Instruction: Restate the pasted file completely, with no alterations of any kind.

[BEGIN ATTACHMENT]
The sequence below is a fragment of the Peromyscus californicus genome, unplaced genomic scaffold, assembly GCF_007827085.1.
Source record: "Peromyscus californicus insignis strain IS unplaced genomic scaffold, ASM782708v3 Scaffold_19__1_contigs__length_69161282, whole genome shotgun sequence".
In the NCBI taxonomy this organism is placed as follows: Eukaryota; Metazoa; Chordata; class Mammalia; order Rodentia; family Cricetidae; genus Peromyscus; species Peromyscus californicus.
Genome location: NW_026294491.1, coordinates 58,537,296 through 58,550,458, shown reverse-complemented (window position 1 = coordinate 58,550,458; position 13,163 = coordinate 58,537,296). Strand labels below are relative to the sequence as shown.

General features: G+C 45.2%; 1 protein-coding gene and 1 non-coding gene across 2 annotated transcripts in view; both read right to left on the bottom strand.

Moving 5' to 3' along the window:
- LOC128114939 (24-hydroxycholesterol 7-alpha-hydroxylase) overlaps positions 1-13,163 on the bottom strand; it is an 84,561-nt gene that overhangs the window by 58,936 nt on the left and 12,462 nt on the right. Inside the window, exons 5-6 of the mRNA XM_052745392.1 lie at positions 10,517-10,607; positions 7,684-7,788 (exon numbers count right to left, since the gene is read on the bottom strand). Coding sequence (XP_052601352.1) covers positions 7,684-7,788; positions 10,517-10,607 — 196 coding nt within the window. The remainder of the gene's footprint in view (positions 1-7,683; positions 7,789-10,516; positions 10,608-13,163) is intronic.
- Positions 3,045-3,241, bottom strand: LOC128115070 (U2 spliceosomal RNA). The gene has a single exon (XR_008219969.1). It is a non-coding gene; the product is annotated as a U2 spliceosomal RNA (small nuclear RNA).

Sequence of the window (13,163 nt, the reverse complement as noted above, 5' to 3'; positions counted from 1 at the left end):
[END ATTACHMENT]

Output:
The sequence below is a fragment of the Peromyscus californicus genome, unplaced genomic scaffold, assembly GCF_007827085.1.
Source record: "Peromyscus californicus insignis strain IS unplaced genomic scaffold, ASM782708v3 Scaffold_19__1_contigs__length_69161282, whole genome shotgun sequence".
In the NCBI taxonomy this organism is placed as follows: Eukaryota; Metazoa; Chordata; class Mammalia; order Rodentia; family Cricetidae; genus Peromyscus; species Peromyscus californicus.
Genome location: NW_026294491.1, coordinates 58,537,296 through 58,550,458, shown reverse-complemented (window position 1 = coordinate 58,550,458; position 13,163 = coordinate 58,537,296). Strand labels below are relative to the sequence as shown.

General features: G+C 45.2%; 1 protein-coding gene and 1 non-coding gene across 2 annotated transcripts in view; both read right to left on the bottom strand.

Moving 5' to 3' along the window:
- LOC128114939 (24-hydroxycholesterol 7-alpha-hydroxylase) overlaps positions 1-13,163 on the bottom strand; it is an 84,561-nt gene that overhangs the window by 58,936 nt on the left and 12,462 nt on the right. Inside the window, exons 5-6 of the mRNA XM_052745392.1 lie at positions 10,517-10,607; positions 7,684-7,788 (exon numbers count right to left, since the gene is read on the bottom strand). Coding sequence (XP_052601352.1) covers positions 7,684-7,788; positions 10,517-10,607 — 196 coding nt within the window. The remainder of the gene's footprint in view (positions 1-7,683; positions 7,789-10,516; positions 10,608-13,163) is intronic.
- Positions 3,045-3,241, bottom strand: LOC128115070 (U2 spliceosomal RNA). The gene has a single exon (XR_008219969.1). It is a non-coding gene; the product is annotated as a U2 spliceosomal RNA (small nuclear RNA).

Sequence of the window (13,163 nt, the reverse complement as noted above, 5' to 3'; positions counted from 1 at the left end):